International trade and competitive advantages in the costs of production in China have brought numerous opportunities for China’s exports but also generated challenges due to protectionism from its foreign competitors. Consequently, there have been numerous trade cases against China, including anti-dumping, anti-subsidy, in many economic sectors. The very current trade case involving China is the US accusing Chinese manufacturers of dumping photovoltaic (PV) panels in the US market and the Chinese government unfairly subsidizing its own solar industry. In fact, the US’s trade balances in polysilicon products between both the US and China, and the US and the world significantly deficit while China’s polysilicon cells and modules production has increased dramatically (The Kearney Alliance 2012). This essay claims that, the surge in PV exports does not necessarily mean that the Chinese government has subsidized its PV manufacturers illegally, and Chinese solar manufacturers’ low prices do not necessarily imply they are selling their PV products below the cost of production. Importantly, imposing such significant imports tariff is highly likely to undermine not only the bilateral trade between two countries but also long-term benefits of both countries.
First, this essay provides an overview of the US-China PV trade case; then explains why China solar industry has been growing dramatically; and finally it analyses what the consequences might be if the US imposes a countervailing and antidumping tariff on China’s PV.
On October 2011, seven US-based PV manufacturers headed by SolarWorld Industries America reported China on a double-anti case to US Department of Commerce (DOC) and US International Trade Organization (ITO). The seven manufacturers, which later formed Coalition for American Solar Manufacturing (CASM), accused China for dumping their PV module products to US market and giving a huge amount of export subsidy to this industry which in turn causing severe injuries to US PV manufacturers. Several investigations have been carried out by both DOC and ITC for this issue, as the coalition accused China government providing cash grants, heavily discounted resources, huge loans and credits, tax exemption, incentives and rebate and export grant insurance to the industry. In its final determination held on 10 October 2012, DOC proposed 18.32 per cent to 249.96 per cent of anti-dumping and 14.78 per cent to 15.97 per cent of countervailing duty. Further actions, including issuing or not issuing anti-dumping and countervailing duty orders, will be made after ITC final determination (US DOC 2012).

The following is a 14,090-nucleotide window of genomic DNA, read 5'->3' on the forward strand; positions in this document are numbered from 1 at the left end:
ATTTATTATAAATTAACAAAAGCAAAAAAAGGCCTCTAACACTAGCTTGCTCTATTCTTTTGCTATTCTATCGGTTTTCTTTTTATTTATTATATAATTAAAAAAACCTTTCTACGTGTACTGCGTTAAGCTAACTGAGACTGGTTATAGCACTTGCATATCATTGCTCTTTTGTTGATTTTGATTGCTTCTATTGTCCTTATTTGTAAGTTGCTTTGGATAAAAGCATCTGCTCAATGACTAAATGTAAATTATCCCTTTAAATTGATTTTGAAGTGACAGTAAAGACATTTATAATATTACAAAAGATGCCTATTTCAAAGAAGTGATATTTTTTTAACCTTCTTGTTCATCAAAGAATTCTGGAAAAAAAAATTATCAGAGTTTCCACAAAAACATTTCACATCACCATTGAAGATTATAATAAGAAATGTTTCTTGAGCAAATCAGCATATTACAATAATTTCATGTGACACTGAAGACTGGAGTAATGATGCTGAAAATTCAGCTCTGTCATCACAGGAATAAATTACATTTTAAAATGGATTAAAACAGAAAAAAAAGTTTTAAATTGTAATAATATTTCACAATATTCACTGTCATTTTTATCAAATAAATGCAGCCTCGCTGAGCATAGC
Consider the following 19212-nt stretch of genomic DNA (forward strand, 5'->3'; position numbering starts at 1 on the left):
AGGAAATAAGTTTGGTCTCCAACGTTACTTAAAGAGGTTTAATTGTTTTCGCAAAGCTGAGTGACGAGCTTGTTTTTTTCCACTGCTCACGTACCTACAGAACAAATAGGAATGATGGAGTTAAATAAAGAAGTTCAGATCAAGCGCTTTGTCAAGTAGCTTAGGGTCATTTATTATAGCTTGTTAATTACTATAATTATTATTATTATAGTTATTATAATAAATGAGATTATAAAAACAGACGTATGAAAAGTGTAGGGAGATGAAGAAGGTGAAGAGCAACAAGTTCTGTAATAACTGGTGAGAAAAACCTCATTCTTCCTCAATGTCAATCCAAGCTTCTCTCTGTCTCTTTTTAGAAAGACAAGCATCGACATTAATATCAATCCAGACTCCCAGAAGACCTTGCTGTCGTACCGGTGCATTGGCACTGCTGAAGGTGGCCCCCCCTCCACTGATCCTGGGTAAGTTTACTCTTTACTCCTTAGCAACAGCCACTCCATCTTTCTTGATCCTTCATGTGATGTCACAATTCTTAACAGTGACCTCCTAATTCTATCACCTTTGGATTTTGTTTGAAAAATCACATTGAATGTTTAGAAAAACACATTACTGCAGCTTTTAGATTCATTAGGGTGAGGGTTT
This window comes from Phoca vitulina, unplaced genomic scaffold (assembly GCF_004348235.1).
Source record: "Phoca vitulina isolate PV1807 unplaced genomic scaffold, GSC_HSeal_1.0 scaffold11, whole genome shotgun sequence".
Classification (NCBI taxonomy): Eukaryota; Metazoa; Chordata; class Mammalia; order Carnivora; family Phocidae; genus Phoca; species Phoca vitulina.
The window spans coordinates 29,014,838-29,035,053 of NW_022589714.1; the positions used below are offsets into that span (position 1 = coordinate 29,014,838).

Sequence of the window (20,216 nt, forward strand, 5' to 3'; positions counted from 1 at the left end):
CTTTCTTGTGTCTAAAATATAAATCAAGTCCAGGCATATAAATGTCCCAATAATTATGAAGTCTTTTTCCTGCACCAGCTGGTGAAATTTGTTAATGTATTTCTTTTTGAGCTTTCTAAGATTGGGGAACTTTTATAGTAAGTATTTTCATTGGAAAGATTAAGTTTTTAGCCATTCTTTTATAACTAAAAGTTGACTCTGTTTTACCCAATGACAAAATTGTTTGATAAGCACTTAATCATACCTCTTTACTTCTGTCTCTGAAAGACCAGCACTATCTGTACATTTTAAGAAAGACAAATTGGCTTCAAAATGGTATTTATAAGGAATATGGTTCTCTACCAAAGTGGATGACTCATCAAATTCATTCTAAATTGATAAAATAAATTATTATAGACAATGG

Photovoltaic industry is a new emerging industry as a response to the threat of energy shortage and environmentally-unfriendly fossil fuel-based energy. Governments issued supportive policies, including giving significant account of subsidy considering higher production cost of this new energy industry compared to that of conventional one. In case of China, the country issued a PV market policy in 2007 that included deployment, investment and research and development supports under the scheme of middle and long term program of renewable energy development set by National Development and Reform Commission (NDRC) targeting the energy of 300MWp by 2010 and 1.8 GWp by 2020 of PV cells installed (Grau et al. 2011). This policy and its comparative advantage on labors result in excessive growth of China PV industries, making China’s world market share skyrocketing from 1 per cent in 2001, 5 per cent in 2005 to 50 per cent in 2010. In 2012, four of the top five PV producers are Chinese overtaking US manufacturers which occupy 27 per cent in 2006, decreased to 5 per cent in 2010 of the total world share (The Kearney Alliance 2012).
Why has China’s PV grown so big so fast?
There are a number of reasons why the PV industry in China has experienced tremendous growth within a short span of time. For...